In the letter, Mr Raja says, "In the deliberations on the JPC, some of the honourable members have expressed their desire that I should be called upon to depose before it. For the reasons set out in this letter, I respectfully submit that I am willing and indeed anxious to appear before the JPC, which may kindly be directed to summon me as soon as possible. (Read the letter)
"The truth of the matter is being suppressed and the top court order contains prejudicial observations. I have been condemned unheard," he adds.
Mr Raja's request comes days after Attorney General G E Vahanvati blamed him for various issues before the JPC. He has also been blamed for the 2G scam by other witnesses before the special CBI court.
The former telecom minister met the Speaker at her office yesterday and handed over a letter expressing his willingness to appear as a witness before the committee.
DMK members in the committee, T R Baalu and T Siva, had been pressing Chairman P C Chacko to call Mr Raja as a witness. They also demanded calling Mr Vahanvati again before the panel after he told JPC earlier this month that the controversial press note regarding 2G licences was changed at the last minute by Mr Raja in 2008 with a different pen.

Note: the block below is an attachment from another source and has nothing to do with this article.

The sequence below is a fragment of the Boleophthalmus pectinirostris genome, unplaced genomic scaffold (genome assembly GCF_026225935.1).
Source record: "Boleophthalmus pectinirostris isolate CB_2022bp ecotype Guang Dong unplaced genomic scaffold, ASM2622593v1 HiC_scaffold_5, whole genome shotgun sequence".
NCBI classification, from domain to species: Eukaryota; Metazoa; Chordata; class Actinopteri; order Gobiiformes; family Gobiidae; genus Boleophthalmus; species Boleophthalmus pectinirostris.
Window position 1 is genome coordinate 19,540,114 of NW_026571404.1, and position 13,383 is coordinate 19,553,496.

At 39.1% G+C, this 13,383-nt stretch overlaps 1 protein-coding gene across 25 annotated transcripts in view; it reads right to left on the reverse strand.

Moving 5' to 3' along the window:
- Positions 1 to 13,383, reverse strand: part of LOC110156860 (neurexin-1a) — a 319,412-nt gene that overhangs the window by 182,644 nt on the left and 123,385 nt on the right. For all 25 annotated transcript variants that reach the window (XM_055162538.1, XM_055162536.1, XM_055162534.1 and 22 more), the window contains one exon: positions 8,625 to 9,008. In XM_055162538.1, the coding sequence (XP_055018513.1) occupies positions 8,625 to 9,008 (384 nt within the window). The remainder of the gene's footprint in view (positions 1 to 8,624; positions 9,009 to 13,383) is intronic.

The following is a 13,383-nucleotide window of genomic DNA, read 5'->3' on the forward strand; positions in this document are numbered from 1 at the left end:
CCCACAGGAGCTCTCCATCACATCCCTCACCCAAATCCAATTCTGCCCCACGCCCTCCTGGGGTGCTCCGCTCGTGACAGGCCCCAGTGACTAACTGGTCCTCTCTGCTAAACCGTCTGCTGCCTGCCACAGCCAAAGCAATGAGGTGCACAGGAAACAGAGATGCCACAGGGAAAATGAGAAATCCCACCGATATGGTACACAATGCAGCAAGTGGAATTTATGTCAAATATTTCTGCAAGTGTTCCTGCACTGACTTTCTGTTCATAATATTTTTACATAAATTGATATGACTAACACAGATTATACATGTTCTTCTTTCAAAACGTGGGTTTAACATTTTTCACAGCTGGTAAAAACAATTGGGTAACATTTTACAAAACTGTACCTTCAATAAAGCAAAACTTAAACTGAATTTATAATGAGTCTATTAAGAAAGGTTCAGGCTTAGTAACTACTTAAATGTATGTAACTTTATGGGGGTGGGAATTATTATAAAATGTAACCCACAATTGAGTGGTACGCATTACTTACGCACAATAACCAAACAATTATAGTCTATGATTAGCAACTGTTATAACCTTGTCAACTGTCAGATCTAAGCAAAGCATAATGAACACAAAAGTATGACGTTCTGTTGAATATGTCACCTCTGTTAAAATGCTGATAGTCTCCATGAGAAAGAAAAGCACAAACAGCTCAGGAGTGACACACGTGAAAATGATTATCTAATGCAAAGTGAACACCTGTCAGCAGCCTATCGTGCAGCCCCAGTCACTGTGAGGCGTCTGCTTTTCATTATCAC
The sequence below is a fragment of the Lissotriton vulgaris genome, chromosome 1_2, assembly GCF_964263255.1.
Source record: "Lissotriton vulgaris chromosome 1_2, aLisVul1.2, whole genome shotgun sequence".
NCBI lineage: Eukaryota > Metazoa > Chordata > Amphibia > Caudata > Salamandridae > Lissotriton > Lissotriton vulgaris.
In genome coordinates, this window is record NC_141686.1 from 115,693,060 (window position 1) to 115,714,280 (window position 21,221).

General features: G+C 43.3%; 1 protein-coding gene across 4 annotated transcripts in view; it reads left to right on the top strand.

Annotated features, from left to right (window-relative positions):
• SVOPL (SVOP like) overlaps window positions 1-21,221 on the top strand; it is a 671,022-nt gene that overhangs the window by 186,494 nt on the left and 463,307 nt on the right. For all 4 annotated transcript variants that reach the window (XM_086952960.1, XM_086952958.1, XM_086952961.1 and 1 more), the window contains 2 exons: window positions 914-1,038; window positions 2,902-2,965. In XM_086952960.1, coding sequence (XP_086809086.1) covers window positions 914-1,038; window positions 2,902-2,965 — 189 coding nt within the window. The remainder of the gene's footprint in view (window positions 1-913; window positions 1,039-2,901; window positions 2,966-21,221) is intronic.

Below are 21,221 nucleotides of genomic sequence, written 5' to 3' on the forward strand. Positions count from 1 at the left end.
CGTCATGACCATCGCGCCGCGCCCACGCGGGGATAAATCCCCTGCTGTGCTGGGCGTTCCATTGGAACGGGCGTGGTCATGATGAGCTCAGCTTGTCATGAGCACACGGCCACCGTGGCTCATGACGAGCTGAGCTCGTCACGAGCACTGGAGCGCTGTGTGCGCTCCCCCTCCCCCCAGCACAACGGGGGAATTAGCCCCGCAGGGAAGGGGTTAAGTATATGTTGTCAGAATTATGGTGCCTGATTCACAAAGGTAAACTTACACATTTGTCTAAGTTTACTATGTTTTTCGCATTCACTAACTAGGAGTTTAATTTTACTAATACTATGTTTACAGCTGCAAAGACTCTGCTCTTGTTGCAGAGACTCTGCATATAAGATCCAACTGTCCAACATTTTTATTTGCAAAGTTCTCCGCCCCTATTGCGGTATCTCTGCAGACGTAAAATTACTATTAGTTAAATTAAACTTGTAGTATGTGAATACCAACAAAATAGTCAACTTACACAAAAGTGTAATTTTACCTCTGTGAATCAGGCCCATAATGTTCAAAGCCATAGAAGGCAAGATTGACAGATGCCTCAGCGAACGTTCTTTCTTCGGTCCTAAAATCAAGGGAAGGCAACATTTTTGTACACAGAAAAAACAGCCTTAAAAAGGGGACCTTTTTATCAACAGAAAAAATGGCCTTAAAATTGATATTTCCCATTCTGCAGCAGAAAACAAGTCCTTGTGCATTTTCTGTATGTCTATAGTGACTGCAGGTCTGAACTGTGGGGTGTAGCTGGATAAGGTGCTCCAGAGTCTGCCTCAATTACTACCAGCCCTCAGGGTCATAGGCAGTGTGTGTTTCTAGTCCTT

Mr Vahanvati was then the Solicitor General.
Mr Chacko is reportedly against calling Mr Raja as a witness. He has told members that as an accused has legal protection, he cannot make fresh revelations before any committee. Therefore, there was no point in calling Mr Raja.
But Chacko is yet to take a final call on the issue.
"If Raja is to be called, he will be the last witness. If DMK agrees on not calling him, then we have concluded calling witnesses before JPC and we would focus on writing the report," Chacko had recently said.
Parliament sources said the Speaker cannot direct any committee to call a person as a witness. In this case, she can forward Mr Raja's letter to Mr Chacko who is currently in Bangalore.
The telecom scam was allegedly engineered by Mr Raja when he was Telecom Minister to give out-of-turn licenses and free second-generation airwaves to companies.
The former telecom minister spent 15 months in jail for the telecom swindle, also referred to as the 2G scam for the sort of airwaves that are at the heart of the controversy. He was released from jail in May last year.
The scam shook the Prime Minister's fragile coalition after the government's auditor said it had cost the country 1.76 lakh crores.
The Supreme Court, in February last year, cancelled 122 2G licenses. The court has asked the government to hold fresh round of auctions for spectrum allocation.